In most cases the first one will result in better quality images because the very same detail the sensor can produce is pushed into a smaller amount of pixels.
Whether you can spot the difference of a 4MP camera vs a 8MP camera depends on your photographic skills and your screen. If you have some sub 150$ TN-panel display you probably won't. If you look at the pictures on an IPS panel you don't even have to zoom to see the difference.
I understand almost everything you said. And I thank you for your patience. What I have not seen is anything relating to the PPI for my monitor. Everything is in what looks like the numbers representing Pixels.
Even windows settings are related as such with the recommended one matching the maximum on the sales literature for the monitor. I have displayed several picture comparisons, and don't see any difference above around 3MP.
Man, I am sorry I did not read that first article. My fault. It does a superb job of getting to the detail of what I was thinking... The most telling statement, and I quote,
"the maximum megapixels you need is FOUR. Yes, a 4 megapixel digital camera is really sufficient for all your daily needs and you won’t even notice that it’s a 4 megapixel camera if I scratch the label out and write 12 megapixels on the lens. "
I can definitely see how if you zoomed in on a part of the displayed image and had sufficient detail, the display could be much better with the higher MP... I don't know if software such as the native Windows Photo Viewer does that.
Everyone is pushing high end MP's. Just really wondering if most people are getting any benefit, especially me.
I gave you the image to test it, so you can see how an 8 mp image will be displayed on your monitor,
you can download them from attachments from my comment above.
and also, mentioned the zooming thing, if you read.
yes, microsoft image viewer can zoom in and zoom out , open an image, and see the option below the image.
Thank you Jay. Simple answer....
Yes, it's really simple. Test it to know it :)
You can zoom the image according to its quality on your monitor.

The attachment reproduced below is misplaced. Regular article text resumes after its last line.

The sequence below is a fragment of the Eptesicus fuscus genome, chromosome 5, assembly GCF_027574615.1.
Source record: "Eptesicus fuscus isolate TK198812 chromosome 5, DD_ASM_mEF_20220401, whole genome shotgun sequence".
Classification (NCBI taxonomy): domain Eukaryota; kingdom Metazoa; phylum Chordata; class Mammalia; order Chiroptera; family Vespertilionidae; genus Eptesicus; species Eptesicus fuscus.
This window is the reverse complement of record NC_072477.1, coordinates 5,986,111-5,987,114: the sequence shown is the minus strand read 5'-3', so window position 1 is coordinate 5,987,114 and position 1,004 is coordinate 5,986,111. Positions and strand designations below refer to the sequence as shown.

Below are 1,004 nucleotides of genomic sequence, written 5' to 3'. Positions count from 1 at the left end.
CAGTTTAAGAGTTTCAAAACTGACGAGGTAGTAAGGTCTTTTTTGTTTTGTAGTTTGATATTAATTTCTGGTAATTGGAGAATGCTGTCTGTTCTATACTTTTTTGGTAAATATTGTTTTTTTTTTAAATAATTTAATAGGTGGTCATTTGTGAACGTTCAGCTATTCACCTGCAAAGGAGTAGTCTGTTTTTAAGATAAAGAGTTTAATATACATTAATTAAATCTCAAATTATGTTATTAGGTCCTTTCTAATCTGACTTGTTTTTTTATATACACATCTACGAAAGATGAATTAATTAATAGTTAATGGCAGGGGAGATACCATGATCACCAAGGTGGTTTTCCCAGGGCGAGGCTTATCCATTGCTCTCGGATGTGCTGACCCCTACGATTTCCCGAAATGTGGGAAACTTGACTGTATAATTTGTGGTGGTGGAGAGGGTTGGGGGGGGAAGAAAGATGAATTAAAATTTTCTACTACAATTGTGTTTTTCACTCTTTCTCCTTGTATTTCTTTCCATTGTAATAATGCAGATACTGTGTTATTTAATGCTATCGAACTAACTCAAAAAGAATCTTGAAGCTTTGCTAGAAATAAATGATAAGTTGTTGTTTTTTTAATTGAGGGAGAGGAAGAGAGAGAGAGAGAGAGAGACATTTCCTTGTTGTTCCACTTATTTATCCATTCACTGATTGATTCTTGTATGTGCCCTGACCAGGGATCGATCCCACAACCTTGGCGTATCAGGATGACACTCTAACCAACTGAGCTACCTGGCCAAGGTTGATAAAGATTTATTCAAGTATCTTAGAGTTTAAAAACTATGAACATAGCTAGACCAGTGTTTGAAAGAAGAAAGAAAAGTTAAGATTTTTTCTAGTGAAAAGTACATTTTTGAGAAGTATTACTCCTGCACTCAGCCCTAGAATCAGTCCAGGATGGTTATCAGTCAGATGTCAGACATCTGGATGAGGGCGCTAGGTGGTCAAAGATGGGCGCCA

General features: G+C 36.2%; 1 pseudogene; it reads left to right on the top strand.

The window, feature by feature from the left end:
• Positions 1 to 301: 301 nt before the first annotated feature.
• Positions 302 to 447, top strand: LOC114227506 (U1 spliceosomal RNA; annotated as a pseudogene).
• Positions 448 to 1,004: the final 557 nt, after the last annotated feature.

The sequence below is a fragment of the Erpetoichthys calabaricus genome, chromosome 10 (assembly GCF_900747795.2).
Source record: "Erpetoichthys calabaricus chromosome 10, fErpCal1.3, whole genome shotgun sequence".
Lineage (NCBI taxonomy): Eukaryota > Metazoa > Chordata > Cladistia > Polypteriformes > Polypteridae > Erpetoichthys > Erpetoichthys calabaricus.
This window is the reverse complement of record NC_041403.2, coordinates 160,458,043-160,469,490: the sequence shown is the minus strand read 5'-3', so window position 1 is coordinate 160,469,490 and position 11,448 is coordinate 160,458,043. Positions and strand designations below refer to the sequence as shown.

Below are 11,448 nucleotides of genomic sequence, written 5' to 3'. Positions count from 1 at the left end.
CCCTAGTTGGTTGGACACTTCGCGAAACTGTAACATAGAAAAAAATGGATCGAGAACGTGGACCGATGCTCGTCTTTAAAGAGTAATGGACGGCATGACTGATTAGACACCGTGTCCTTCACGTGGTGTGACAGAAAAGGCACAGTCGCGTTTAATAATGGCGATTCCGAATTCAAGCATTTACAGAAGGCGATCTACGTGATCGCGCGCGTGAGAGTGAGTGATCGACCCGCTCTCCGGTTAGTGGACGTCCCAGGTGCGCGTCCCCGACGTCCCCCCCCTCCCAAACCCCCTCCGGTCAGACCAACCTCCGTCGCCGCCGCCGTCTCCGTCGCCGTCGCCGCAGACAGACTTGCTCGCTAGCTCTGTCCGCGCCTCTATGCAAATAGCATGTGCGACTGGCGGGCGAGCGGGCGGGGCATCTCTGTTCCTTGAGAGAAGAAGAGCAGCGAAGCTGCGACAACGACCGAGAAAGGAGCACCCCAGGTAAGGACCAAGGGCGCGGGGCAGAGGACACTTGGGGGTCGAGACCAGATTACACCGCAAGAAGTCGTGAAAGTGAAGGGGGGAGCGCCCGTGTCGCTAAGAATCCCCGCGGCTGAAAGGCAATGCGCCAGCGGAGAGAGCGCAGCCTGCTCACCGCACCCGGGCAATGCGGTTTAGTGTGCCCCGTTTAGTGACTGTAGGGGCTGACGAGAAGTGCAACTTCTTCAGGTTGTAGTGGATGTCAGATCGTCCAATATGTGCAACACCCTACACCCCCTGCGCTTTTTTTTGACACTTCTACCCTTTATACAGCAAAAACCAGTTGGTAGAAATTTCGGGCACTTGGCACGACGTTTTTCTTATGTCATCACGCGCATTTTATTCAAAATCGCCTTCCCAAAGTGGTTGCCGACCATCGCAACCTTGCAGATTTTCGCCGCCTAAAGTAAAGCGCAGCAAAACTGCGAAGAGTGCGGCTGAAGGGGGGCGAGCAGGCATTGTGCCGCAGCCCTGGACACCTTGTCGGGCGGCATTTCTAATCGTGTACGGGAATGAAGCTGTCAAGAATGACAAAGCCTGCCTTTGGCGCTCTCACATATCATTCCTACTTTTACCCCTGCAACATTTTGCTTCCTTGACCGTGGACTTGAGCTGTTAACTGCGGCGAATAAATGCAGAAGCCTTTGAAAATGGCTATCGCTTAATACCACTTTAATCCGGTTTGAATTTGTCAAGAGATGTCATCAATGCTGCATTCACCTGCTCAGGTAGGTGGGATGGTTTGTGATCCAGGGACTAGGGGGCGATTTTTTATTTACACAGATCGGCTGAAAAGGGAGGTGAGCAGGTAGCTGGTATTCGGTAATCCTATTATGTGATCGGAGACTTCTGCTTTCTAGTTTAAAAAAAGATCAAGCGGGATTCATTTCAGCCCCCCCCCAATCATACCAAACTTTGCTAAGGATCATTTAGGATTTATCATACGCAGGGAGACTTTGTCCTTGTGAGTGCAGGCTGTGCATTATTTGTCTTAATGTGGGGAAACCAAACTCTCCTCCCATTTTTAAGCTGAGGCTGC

Was not really talking about any camera. Was referring to the displayed image of a picture..
As I understand it, the resolution on my monitor correspond to a grid of Pixels...
Simply wondering how the """detail""" from a camera that is shooting at say 4272 × 2848 resolution = 12.2mp could possibly be displayed on my monitor with 1920x1200 resolution.
I understand that printing especially large formats is different.
The images from these wonderful camera's are huge. I don't print them... Thought someone could say, Yea or Nea and were the crossover is...
Long answer short: It depends. If all you are going to do is view images on your desktop, then you don't need more than the minimum you can buy...right now that is way above 2 megapixels. BUT, think of it this way...on your stereo you seldom, if ever, turn the sound up to max, so why bother being able to put out more than you will ever use. The answer is the same for both. You are using a percentage of what you "need" to allow for a better product. Your images will be nicer, if you have a higher megapixel camera. Don't be fooled into thinking that the 8 megapixel camera on your phone and the 8 megapixel SLR are the same, either. It is all about size. Chip size, in this case. You don't need to chase megapixels (you will never catch up unless you have an unlimited source of funds...in which case: can you share?), but you do need to hit that happy medium where quality and price meet. Generally, 8.1 megapixels is equivalent to 35mm, 200 ASA color film. That is a good place to sit for the time being. It isn't very expensive and it provides a good quality.